|Fred Harl, Carmelo Turdo|
Visitors to EAA AirVenture Oshkosh may encounter nearly any major U.S. and many foreign-made civilian aircraft types, and the 2013 event fulfilled this expectation well. One unexpected find, a rare Bellanca T250 Aries (Model 51, number 3 of 4 produced), owned by Jim Rhoades of Livermore, California, was photographed by contributor Fred Harl as it taxied in the grass early in the week. However, that is just the beginning of our story. When reviewing photos from previous events, we discovered that we had encountered another Bellanca T250 (number 4 of 4 produced) in the St. Louis area and that contributor Mark Nankivil had taken some great photos of it on the ramp. Time was running short to revisit the St. Louis-based aircraft, so a second examination of the rare Bellanca was made by The Aero Experience Founder Carmelo Turdo and has become a delightful addition to this review of Bellanca Model 51 and earlier generation Cruisair and Cruisemaster aircraft.
Bellanca's entry into the post-World War II 4-seat general aviation market was the Cruisair series, introduced in 1937 as the Model 14-7 and 14-9 Cruisair Junior. Following the wartime production shutdown, the Model 14-12 Cruisair and Model 14-13 Cruisair Senior series emerged in respectable numbers. These aircraft offered 120-150hp Franklin engines and manually-cranked retractable main landing gear. A 1947 Bellanca 14-13-2 Cruisair Senior based in Madison, Wisconsin, was spotted on the field and it looks to be available to a new owner.
The late 1940s development of Bellanca 4-seat Cruisair series was the Model 14-19 Cruisemaster with 190hp Lycoming engine and Model 14-19-2 with 230hp Continental engine. These were essentially strengthened Cruisairs with larger engines and hydraulically-retractable landing gear. The tricycle-gear version, the Model 14-19-3 Cruisemaster Bravo, offered a 230hp Continental engine 1957 and 260hp Continental engine in 1959. During this period, the Bellanca Aircraft Corporation was dissolved, and production rights and tooling for the Cruisemaster went to Northern Aircraft in Alexandria, Minnesota (later renamed Downer Aircraft and later still International Aircraft Manufacturing Inc.). This aircraft sold in relatively small numbers prior to the introduction of the more upscale Viking series. A very nice 1959 Model 14-19-3 Cruisemaster Bravo was also flying at EAA AirVenture Oshkosh 2013.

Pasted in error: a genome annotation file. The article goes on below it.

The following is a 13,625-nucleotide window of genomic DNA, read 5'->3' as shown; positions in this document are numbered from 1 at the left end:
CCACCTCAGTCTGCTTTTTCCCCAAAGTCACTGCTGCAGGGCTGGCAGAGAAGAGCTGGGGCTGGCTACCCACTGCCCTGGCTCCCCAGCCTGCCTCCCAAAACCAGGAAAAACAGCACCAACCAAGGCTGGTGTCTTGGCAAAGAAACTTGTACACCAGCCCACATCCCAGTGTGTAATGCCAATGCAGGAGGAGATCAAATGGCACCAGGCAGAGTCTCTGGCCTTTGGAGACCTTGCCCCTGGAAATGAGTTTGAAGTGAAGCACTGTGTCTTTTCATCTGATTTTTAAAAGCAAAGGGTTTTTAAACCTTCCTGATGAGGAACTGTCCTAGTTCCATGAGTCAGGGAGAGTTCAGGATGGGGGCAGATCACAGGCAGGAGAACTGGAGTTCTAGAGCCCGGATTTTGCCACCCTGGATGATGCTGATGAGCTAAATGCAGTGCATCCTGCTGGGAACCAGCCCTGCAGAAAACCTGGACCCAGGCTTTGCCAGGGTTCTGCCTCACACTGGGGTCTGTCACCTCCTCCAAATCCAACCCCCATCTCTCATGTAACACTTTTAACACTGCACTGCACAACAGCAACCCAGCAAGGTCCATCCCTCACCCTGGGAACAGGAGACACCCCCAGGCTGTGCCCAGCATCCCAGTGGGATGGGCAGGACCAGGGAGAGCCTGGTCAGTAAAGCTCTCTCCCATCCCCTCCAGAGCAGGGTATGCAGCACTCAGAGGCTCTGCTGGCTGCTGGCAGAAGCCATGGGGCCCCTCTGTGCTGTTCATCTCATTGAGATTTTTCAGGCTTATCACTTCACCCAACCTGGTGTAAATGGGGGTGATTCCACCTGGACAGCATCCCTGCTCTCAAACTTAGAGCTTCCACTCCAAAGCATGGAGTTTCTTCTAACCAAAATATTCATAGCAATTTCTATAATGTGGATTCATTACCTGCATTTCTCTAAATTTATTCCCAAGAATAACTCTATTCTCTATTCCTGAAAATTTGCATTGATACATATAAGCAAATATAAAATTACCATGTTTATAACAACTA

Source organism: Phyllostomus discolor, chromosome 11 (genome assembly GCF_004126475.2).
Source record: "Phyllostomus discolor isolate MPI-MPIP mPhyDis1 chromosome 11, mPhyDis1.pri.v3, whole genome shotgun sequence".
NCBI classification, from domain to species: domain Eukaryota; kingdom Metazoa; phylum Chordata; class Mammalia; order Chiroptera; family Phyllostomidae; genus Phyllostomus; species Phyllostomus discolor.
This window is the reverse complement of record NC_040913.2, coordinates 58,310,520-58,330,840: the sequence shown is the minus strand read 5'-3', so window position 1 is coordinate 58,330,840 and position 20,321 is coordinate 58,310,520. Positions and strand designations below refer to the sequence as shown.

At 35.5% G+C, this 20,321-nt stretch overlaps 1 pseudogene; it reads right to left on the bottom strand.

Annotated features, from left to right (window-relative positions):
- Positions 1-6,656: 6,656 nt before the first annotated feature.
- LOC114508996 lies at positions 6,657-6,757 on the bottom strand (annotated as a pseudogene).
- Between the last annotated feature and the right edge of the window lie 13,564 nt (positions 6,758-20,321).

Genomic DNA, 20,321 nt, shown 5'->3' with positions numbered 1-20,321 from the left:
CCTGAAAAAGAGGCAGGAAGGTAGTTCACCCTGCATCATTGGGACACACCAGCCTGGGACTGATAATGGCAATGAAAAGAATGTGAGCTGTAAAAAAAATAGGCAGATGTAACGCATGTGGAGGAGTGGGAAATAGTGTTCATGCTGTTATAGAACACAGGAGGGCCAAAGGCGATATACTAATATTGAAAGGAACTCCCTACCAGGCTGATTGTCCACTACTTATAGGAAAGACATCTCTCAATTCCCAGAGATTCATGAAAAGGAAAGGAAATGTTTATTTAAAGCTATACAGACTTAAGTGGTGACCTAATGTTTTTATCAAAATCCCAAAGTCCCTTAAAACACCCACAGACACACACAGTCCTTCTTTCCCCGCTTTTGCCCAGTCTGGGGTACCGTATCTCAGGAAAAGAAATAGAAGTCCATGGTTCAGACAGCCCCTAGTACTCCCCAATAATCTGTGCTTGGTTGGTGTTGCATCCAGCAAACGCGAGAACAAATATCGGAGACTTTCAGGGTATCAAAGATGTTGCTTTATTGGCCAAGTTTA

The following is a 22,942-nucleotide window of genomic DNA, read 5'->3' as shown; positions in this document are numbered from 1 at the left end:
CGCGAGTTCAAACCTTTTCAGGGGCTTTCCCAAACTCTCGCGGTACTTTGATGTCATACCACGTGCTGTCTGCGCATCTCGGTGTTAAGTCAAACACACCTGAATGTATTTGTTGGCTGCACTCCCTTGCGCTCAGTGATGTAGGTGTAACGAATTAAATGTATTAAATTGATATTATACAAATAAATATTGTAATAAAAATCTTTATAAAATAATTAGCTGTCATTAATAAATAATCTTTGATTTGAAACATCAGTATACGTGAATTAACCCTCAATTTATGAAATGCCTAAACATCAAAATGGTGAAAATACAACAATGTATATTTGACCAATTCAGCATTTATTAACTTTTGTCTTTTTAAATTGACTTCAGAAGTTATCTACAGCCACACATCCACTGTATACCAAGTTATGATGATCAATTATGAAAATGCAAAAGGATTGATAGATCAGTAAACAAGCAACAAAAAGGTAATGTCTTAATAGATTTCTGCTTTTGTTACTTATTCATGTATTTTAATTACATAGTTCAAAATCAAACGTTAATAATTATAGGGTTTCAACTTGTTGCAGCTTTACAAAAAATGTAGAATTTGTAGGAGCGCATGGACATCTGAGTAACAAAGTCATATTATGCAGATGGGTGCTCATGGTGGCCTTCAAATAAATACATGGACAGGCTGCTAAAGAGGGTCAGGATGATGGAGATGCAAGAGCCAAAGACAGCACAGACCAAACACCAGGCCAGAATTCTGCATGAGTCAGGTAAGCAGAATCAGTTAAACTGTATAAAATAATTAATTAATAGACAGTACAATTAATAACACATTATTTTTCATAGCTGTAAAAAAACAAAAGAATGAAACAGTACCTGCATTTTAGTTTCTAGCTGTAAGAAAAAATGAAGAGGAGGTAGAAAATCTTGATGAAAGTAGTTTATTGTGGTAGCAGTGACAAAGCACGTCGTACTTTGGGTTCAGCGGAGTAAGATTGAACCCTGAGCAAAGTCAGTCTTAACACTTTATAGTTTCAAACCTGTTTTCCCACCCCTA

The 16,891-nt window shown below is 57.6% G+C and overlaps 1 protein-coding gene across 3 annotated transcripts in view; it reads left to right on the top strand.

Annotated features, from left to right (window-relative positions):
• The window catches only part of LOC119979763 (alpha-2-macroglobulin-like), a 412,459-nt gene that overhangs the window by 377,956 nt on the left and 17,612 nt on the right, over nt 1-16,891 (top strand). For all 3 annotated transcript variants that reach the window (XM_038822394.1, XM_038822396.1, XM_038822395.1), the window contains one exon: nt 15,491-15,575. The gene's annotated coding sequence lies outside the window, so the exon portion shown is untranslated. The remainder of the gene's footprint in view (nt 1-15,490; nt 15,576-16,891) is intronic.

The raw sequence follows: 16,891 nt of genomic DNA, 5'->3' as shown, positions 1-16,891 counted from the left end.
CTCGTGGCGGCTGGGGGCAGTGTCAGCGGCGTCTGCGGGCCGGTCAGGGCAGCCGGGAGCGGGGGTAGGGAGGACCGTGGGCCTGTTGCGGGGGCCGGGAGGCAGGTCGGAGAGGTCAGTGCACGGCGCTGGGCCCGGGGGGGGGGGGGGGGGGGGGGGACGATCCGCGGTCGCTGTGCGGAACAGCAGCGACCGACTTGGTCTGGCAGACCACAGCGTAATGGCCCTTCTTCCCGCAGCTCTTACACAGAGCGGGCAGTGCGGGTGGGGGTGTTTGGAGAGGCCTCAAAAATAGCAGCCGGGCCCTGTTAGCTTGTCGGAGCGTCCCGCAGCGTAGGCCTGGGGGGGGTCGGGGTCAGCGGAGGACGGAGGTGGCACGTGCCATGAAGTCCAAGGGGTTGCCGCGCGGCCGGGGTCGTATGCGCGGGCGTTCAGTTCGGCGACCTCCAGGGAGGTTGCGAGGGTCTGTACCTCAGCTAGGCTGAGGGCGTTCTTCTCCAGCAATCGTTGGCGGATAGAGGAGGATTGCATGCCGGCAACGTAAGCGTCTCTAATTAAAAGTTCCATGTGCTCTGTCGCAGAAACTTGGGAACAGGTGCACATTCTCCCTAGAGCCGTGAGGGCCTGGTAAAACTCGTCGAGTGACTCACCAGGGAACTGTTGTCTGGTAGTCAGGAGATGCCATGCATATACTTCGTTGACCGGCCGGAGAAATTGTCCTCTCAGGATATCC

The Bellanca name re-emerged in the late 1960s, the company acquiring the assets of Champion Aircraft before becoming a subsidiary of Anderson Greenwood & Co. and later Viking Aviation. During the 1970s, the development of the Citabria series continued, and a new 4-seat touring aircraft, designated Model 51 (T250 Aries) emerged during the Anderson Greenwood receivership years. Due to the uncertainty of the company's future, production did not commence until 1980, and only four were produced before Bellanca declared bankruptcy. Designed as a competitor to the Beechcraft Bonanza and Mooney M20, the T250 Aries featured a 250hp Lycoming engine and advanced construction techniques such as flush riveting and faired joints. The aircraft can cruise at 185 knots with a range of 1150 miles on 76 gallons of fuel. If conditions were better for the company prior to the takeover by Viking Aviation, this aircraft may have had a brighter future.
The very rarity of the T250 Aries makes the documentation of two of the four produced much more significant. As mentioned above, Aries number 3 was seen at EAA AirVenture Oshkosh as it taxied out for a flight early in the week. A very informative article on the aircraft can be found in "General Aviation News," October 25, 2013 edition. The aircraft was purchased by Mr. Jim Rhoades and a partner (who owned a Bellanca Cruisemaster) new in 1981, and has been used ever since as primary air transportation.
Bellanca T250 number 4 was seen in the St. Louis area in May of this year while visiting our EAA AirVenture Oshkosh 2013 sponsor, Air Associates of Missouri, at Spirit of St. Louis Airport. The aircraft, registered to Wings of Hope, the renowned humanitarian service organization, was available on the ramp. Noting that the aircraft was unique, contributor Mark Nankivil took this series of photos:
In preparation for this feature, we contacted Wings of Hope to find the status of the aircraft. Wings of Hope President, Douglas Clements, graciously invited The Aero Experience Founder Carmelo Turdo to visit the St. Louis facility and examine the aircraft before it is acquired by a new owner in the coming days. During a tour of the hangar at Spirit of St. Louis Airport, it was obvious that one aircraft was different than the rest - the Bellanca T250 Aries. Mr. Clements explained that the aircraft was bequeathed to Wings of Hope upon the passing of Judge Charles M. Travis in May, 2011. Judge Travis routinely flew the aircraft out of the Chicago area, and also served Wings of Hope on significant assignments. Wings of Hope accepts aircraft donations for use in support of its primary mission of providing medial relief through aviation to those in need in the local area as well as across the U.S. and the world. Occasionally aircraft are sold, as with this T250 Aries, following their annual inspection and necessary maintenance. The Aero Experience was given permission to photograph the aircraft once again as it remained this week:
The Aero Experience wishes to thank EAA AirVenture Oshkosh 2013, Air Associates of Missouri, Air Associates of Kansas and Wings of Hope (especially President Douglas Clements and Chairmen of the Board Larry Lemke) for making this feature possible.
Some data for this feature was provided by Aerofiles and Pilotfriend Aircraft Database.